Law Schedule of Classes

NOTE: Course offerings change. Classes offered this semester may not be offered in future semesters.

Apart from their assigned mod courses, 1L students may only enroll in courses offered as 1L electives. A complete list of these courses can be found on the 1L Elective Listings page. 1L students must use the 1L class number listed on the course description when enrolling.


224.24 sec. 001 - Law, Public Health, and Police Use of Force (Spring 2022)

Instructor: Osagie Kingsley Obasogie  (view instructor's teaching evaluations - degree students only)
View all teaching evaluations for this course - degree students only

Units: 2
Grading Designation: Graded
Mode of Instruction: In-Person

Meeting:

Th 3:35 PM - 5:25 PM
Location: Law 115
From January 13, 2022
To April 22, 2022

Course Start: January 13, 2022
Course End: April 22, 2022
Class Number: 32585

Enrollment info:
Enrolled: 21
Waitlisted: 0
Enroll Limit: 30
As of: 05/21 11:58 PM


Public health is often juxtaposed to medicine. Rather than tying health outcomes to individual behaviors, choices, or predispositions, public health examines the social conditions that determine the positive or negative health outcomes for populations. There are similar opportunities to juxtapose a public health approach to traditional doctrinal analyses that, akin to medicine, focus heavily on individualist dynamics. In this seminar, we will apply this social determinist approach to a pressing legal problem with significant implications for human well-being: police use of force. Excessive force by law enforcement is often described as a function of individual officers making bad decisions driven by malice -- the proverbial bad apple. A public health approach invites us to ask whether the inequities that we see regarding police use of force are determined by social and legal structures rather than simplistic ideations concerning expired fruit.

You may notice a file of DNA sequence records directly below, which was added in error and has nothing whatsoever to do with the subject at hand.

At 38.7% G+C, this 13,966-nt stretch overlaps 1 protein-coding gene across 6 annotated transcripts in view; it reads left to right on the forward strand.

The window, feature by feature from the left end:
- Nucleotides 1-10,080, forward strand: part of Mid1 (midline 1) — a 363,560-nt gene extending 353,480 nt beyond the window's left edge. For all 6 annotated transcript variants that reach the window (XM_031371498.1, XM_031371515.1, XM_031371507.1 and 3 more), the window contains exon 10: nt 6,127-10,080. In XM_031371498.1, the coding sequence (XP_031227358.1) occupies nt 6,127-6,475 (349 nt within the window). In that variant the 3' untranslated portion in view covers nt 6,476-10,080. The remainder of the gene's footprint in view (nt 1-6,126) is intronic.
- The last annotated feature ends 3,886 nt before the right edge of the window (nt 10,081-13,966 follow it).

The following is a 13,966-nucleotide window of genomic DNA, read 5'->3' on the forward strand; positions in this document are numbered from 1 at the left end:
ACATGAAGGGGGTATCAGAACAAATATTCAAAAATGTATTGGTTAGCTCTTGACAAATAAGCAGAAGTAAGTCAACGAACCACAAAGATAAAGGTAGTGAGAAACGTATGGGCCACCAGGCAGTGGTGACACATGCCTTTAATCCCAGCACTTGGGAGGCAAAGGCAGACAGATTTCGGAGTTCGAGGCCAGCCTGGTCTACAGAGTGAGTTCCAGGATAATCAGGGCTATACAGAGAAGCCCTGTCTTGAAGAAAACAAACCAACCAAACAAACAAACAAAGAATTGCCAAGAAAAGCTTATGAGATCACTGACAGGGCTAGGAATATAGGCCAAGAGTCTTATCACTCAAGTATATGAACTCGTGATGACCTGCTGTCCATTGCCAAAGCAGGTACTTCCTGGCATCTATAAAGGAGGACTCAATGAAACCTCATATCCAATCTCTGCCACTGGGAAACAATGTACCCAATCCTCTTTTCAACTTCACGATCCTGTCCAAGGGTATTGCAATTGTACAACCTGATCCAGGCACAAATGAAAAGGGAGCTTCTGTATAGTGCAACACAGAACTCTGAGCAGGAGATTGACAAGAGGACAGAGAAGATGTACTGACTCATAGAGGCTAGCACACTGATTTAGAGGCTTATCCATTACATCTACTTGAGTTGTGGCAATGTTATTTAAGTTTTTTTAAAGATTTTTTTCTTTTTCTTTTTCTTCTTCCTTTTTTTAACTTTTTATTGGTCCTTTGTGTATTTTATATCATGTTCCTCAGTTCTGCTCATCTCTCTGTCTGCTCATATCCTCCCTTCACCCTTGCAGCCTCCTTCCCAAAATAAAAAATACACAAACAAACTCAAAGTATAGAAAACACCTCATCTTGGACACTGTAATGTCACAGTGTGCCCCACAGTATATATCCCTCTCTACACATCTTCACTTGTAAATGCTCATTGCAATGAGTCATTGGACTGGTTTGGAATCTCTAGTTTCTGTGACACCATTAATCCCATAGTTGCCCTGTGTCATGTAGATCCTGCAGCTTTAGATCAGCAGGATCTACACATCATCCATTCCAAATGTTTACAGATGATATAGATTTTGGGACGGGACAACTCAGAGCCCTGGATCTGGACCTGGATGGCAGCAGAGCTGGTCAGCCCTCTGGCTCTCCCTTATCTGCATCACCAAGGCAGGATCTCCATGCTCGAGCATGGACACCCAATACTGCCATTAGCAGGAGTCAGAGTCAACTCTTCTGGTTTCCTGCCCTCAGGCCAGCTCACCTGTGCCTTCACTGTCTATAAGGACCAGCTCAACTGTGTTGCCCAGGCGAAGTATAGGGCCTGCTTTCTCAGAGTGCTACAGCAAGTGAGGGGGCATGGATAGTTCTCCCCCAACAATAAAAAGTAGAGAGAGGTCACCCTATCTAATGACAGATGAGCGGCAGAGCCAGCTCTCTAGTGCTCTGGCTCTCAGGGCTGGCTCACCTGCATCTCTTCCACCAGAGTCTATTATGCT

This course places public health law -- i.e. how law often shapes health outcomes and can create incentives to reduce health harms and disparities -- in conversation with relevant aspects of criminal procedure and constitutional torts to have a deeper understanding of the causes and consequences of excessive force by law enforcement and develop possible strategies for change. Specific topics will include the history of police use of force, doctrinal evolutions and limitations, community impacts of policing, and imagining a better future with law and other tools. No prior courses are required.


Attendance at the first class is mandatory for all currently enrolled and waitlisted students; any currently enrolled or waitlisted students who are not present on the first day of class (without prior permission of the instructor) will be dropped. The instructor will continue to take attendance throughout the add/drop period and anyone who moves off the waitlist into the class must continue to attend or have prior permission of the instructor in order not to be dropped.


Exam Notes: (P) Final paper  
Course Category: Public Law and Policy
This course is listed in the following sub-categories:
Race and Law
Social Justice and Public Interest

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